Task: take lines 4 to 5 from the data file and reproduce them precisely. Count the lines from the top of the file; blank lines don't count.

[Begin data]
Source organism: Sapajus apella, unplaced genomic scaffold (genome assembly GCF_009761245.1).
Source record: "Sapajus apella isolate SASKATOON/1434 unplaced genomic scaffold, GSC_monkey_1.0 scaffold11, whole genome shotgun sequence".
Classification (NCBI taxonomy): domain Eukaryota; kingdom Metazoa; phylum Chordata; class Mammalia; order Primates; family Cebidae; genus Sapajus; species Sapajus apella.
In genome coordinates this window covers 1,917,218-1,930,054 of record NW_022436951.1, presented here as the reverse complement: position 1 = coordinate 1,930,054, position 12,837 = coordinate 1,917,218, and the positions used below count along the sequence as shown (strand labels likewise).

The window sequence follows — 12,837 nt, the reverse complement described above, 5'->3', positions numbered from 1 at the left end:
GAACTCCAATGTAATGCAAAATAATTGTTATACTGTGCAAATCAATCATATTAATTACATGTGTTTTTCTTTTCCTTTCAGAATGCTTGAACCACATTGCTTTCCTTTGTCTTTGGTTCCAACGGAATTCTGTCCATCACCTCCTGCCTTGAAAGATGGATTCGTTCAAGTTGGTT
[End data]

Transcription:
In genome coordinates this window covers 1,917,218-1,930,054 of record NW_022436951.1, presented here as the reverse complement: position 1 = coordinate 1,930,054, position 12,837 = coordinate 1,917,218, and the positions used below count along the sequence as shown (strand labels likewise).

The window sequence follows — 12,837 nt, the reverse complement described above, 5'->3', positions numbered from 1 at the left end: